The month of February may be known for Cupids, hearts, the colour red, and all things romantic, but for art lovers and collectors, it is a highly anticipated month for an entirely different reason. The Investec Cape Town Art Fair has become an institution in the world of art. Celebrating its 10th anniversary this year, the three-day art exhibition takes place mid-February, and will unite collectors from all over Africa given that it is the biggest contemporary art fair on the continent.

“If you are an amateur or professional collector attending the show, you may invest in works by up-and-coming artists, or expand your own collection with unique and rare pieces by well-known artists. If so, it is important to think about protecting your art from the moment you fall in love with it,” says Tarina Vlok, MD of Elite Risk Acceptances, a high net worth insurer and subsidiary of Old Mutual Insure.

She explains that many collectors often make the mistake of underinsuring their pieces or even forgetting about insurance altogether. Insurance needs to be considered from when the transaction takes place to transportation, and then from how it will be displayed to where it will live.

“The reality is that throughout this journey, there are major insurance pitfalls investors make when collecting art, which can result in losses that many have shed tears over. It is always better to adopt the adage, ‘it is better to be safe than sorry’.”

Vlok suggests checking with your insurer, or the establishment from where you bought it, that it is indeed covered during transit. It is also very important to inform your insurer where you intend to keep your piece, whether it is at a gallery or at your residential premises, as this determines where it will “sit” in your insurance policy.

She explains that some policies would allow the artwork to be covered under contents, but under this section, you may not have access to special extensions that cover you for specific losses.

“We get many situations where clients loan it out to a gallery and want to know if it is covered should it get damaged during the process. To this, I always ask what the contract or arrangement is with the gallery. If say a gallery employee damages the artwork, does the gallery take any responsibility for it?”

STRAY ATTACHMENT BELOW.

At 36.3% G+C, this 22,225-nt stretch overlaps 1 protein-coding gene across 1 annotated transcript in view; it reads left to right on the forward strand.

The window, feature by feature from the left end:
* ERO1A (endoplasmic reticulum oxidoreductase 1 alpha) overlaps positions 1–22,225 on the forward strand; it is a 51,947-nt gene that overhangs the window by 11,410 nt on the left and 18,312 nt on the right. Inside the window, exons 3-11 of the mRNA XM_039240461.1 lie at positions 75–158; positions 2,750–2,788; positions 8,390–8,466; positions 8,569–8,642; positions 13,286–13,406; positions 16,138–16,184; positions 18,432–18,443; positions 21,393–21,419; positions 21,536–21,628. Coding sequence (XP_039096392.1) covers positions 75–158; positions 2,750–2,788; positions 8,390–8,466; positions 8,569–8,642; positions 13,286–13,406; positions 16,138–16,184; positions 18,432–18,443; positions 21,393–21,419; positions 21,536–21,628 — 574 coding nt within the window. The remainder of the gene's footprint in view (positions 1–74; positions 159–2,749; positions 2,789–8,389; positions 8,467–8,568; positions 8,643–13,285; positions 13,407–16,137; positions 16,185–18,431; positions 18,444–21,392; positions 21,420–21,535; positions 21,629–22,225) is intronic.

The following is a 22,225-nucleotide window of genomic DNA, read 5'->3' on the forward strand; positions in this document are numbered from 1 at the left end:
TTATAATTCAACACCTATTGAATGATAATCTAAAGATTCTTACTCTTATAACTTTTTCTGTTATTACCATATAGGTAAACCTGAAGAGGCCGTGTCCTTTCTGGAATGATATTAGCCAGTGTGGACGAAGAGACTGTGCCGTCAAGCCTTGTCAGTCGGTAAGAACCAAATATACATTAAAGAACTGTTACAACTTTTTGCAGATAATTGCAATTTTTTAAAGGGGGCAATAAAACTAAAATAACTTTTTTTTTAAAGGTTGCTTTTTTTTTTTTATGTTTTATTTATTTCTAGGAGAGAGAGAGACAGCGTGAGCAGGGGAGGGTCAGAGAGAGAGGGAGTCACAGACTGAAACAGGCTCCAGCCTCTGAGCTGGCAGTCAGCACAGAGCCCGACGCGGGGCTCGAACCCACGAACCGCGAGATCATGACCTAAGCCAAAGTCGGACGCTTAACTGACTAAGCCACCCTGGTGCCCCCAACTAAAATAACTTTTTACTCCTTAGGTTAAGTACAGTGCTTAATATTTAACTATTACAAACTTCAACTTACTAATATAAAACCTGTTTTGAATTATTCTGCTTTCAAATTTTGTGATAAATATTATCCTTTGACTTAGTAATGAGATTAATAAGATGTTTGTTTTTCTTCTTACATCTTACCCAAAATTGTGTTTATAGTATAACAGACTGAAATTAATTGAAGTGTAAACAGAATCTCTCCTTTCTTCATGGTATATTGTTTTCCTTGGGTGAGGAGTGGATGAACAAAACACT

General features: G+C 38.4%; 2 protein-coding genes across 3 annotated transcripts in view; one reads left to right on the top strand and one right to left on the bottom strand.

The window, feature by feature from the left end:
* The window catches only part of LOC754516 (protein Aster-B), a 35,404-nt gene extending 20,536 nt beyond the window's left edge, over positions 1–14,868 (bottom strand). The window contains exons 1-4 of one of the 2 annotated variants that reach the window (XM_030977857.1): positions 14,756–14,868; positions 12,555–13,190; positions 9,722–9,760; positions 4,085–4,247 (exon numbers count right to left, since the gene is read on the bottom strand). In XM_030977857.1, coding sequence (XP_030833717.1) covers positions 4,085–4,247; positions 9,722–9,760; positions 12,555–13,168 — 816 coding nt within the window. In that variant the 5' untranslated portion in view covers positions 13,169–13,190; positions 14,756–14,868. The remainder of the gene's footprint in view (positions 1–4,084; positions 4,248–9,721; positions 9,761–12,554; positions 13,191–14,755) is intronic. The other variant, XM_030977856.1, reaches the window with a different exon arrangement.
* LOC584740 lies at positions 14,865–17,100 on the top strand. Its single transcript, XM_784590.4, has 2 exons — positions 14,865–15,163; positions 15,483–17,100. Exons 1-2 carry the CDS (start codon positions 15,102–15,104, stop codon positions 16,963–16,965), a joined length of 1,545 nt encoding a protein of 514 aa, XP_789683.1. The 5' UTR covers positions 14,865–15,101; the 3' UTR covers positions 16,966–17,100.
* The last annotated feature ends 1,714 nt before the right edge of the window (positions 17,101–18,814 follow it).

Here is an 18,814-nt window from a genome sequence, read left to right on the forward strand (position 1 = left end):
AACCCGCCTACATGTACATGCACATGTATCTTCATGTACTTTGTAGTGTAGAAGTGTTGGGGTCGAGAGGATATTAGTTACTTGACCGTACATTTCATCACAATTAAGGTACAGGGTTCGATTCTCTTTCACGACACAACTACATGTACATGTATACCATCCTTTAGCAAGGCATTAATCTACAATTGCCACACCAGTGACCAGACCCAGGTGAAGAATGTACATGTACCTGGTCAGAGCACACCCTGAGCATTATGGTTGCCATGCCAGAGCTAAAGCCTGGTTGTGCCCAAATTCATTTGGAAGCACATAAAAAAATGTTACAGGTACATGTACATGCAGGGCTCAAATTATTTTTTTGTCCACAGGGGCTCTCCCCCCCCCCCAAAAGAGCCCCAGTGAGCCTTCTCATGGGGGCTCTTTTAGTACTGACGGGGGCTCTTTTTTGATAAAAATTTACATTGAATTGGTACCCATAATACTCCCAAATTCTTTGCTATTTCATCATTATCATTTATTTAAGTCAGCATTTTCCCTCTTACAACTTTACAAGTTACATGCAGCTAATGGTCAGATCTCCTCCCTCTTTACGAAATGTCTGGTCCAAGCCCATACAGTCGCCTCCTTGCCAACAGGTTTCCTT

And of course, it is important to ensure that your art is secure if it is valuable.

“The golden rule is wherever it is displayed, the security must be the same as what would be accepted at your personal home. You need to be as vigilant with your art as you would be with jewelry,” says Vlok.

She adds that artworks are vulnerable to water damage. In this case, it is likely that your insurer would consider professional restoration first if it can’t be replaced by the artist.

“I urge collectors to familiarise themselves with their policy wording, as many insurers have policy exclusions if an artwork suffers damage during the framing or reframing process,” says Vlok.

If you own one or more pieces by an established artist, Vlok recommends getting a professional valuation done and compiling an inventory with the information about the artist and artwork, together with its value. This then needs to be submitted to your insurer to keep on file, and then an annual review should take place.

“This is to allow for it to be insured at the correct value. The value may need to be increased every year so that, in the event of theft or damage, it can be replaced.”

Vlok explains that if the artwork is specified in the Fine Arts and Valuables section of your policy, and the artist passes away, your insurer could pay up to 200% of the sum insured if it’s damaged. “But all of these special extensions require professional valuations to be done, which is why they are so important.”

Below Vlok gives her top tips to those who want to protect their artworks.

  • Don’t fall into the trap of undervaluing your collection in an attempt to save on the premium. This may cost you at the claims stage.
  • Remember that some art doesn’t appreciate, but it still needs insurance. Many professional sculptors make larger-than-life pieces, which are then displayed in gardens. How to insure such a piece? Speak to your insurer or broker to make sure it is covered. If you move and you take it with you, then it would be covered under your contents section. It is also important that your insurer knows you have art that is kept outdoors, and you would need to make sure that the piece is designed to live outside.
  • If you are a serious art collector, make sure you are insured with an insurer that understands your requirements and has the ability to reinstate you after a loss.
  • Remember when you are hanging your art, use a professional, or take the necessary steps to ensure it is hung appropriately, and safely to protect the artwork.
  • Lastly, maintain the artwork. If it is irreplaceable, ensure you treat it as such.